“…The artist… will always be a special, isolated, solitary agent, with an innate sense of organising matter.” Odilon Redon.
Odilon Redon was born in Bordeaux and studied drawing early on under an artist named Stanislas Gorin. It was Gorin who introduced Redon to the principles of Romantic art, that is to make every line an expression of both sensibility and reason and reject all rules and formulae. Upon finishing school, Redon failed to be accepted for the architectural class of the Ecole des Beaux Arts in Paris and therefore remained in Bordeaux where he took up sculpture.
Around 1861 Redon was introduced to the writings of Flaubert, Baudelaire and Edgar Allen Poe, three authors who would be greatly influential on Redon’s drawings. In 1864, however, he was accepted to the Ecole des Beaux Arts to study painting. The art establishment represented values he couldn’t tolerate and he backed away from the system consigning himself to obscurity. Redon found guidance instead from Rudolphe Bresdin who had also rejected the official art world. He introduced Redon to Rembrandt and Dürer and taught him how nature can be utterly transformed by the broadness of one’s imagination. So Redon turned to graphic art, working mainly in black and white, giving expression to the mysterious and the fantastic. Works in charcoal such as ‘Mephistopheles’ (c.1877) and ‘Head of a Martyr on a Platter’ (1877) contain references to Romantic literature, caricature and children’s books, but they are strikingly original and, serving no satirical purpose, are quite disturbing. After recovering from a religious crisis and major illness in the 1890s Redon’s outlook became much more optimistic. The sombre tones were replaced by bright colours and scenes of idealistic beauty often taking mythological themes as his inspiration.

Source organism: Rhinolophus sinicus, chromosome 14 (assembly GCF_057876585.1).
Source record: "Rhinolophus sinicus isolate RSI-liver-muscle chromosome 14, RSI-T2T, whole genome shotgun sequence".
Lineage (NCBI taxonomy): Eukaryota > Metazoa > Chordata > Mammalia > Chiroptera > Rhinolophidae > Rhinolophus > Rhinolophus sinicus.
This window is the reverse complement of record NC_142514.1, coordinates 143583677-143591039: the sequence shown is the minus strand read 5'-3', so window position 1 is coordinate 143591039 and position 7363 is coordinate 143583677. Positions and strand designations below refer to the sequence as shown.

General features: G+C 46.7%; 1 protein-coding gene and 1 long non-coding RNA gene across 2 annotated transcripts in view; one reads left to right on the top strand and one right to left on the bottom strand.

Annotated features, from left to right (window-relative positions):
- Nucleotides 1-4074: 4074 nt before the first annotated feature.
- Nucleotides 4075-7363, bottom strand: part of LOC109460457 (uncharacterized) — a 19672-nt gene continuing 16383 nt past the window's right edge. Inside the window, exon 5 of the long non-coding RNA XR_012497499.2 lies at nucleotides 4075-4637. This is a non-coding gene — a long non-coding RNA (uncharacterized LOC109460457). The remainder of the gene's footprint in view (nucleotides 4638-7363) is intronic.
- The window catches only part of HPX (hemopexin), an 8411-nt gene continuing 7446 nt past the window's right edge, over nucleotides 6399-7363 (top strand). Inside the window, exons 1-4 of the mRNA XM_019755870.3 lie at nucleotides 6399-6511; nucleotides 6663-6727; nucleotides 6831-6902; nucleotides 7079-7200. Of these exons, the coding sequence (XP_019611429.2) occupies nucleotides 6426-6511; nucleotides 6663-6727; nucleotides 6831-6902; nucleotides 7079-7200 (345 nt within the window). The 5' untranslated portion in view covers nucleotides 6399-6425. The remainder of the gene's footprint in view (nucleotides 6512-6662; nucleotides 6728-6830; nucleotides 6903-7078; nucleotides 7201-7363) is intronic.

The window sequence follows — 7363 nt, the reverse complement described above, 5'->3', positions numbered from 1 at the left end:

Although remaining a very private person throughout his lifetime, his work was much admired by many including Henri Matisse. Later on the Surrealists regarded Redon as one of their greatest predecessors.